It has been a complicated year. So where do I begin? How about with some background.

Family and Friends

We moved my husband Lyn’s family here a while back. His father had become demented. He had made some poor financial decisions that resulted in losing the family home of 40 years, among other things. Not long we moved them (a story of its own), the situation worsened and he died, leaving us to care for my mother in law, who is also declining mentally and physically.

At the time, I was still working, running a small marketing agency from our home. I had grown increasingly frustrated with the business and had for several years expressed my desire to retire. With the new demands on my time, Lyn and I agreed that I could wind down my business so that I could be more available to care for his mother.

About the same time all that was happening, I had reconnected with my best friend from high school. We hadn’t spoken in 35 years until that point. Our friendship was quickly rekindled and she began coming out to Boise with the intention that she might like to live here. Her life was complicated by her needing to care for her mother. Ultimately this led to Pati moving her mother from New Jersey to Boise at the age of 91.

Needless to say, Pati and I were going through similar life experiences, despite the fact that her mom was more than a decade older than Lyn’s. We were fortunate to have each other to commiserate with on the hardships of family caregiving. We drank a lot of wine and shared the good times and bad as we muddled through the process.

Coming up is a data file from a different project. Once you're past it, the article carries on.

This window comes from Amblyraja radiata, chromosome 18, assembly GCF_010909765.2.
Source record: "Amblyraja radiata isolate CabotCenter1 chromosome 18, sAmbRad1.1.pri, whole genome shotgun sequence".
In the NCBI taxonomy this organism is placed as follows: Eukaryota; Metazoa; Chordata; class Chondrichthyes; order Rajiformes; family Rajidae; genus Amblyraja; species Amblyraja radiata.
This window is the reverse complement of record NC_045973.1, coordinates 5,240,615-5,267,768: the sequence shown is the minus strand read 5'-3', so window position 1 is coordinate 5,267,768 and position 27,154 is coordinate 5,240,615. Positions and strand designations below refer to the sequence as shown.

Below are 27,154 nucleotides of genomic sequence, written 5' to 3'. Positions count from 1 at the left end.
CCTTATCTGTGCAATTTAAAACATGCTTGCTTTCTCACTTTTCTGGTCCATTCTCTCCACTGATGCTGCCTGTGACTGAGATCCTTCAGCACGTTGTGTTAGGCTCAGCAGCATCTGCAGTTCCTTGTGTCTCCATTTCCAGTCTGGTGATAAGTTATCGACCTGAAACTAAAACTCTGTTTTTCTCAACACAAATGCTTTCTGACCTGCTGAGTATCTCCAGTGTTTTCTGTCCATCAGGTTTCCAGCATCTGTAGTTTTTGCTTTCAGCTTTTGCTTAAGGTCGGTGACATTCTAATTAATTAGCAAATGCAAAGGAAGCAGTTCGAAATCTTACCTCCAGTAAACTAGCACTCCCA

Last week, Pati’s Mom died.

Why Am I Writing This?

Pati’s Mom’s death was not unexpected, yet it had a dramatic impact on me. It reminded me that life is complicated and short, no matter how many years you live. At the end there is no time for petty grievances. None of the harsh words we’ve said over a lifetime can be retracted. All of the complaints we’ve had lose all meaning. There is only time to hold hands, to sit still and in silence, until that last breath.

No matter what we think, do or say, every one of us is marching down life’s path to the same moment.

Time Falls Back

Not long ago we turned the clocks back in anticipation of the shorter days of winter. We begin our retreat, slow our pace and prepare for the dimly lit, cold and often dreary days to pass. A fit metaphor, I think, of this stage of life when we say good-bye to loved ones, comfort friends and plan for our own winter season.

I, for one, plan to be more present. To sit still, in silence, and hold the hands of those I love now, accepting what is without regret and passing no judgement.

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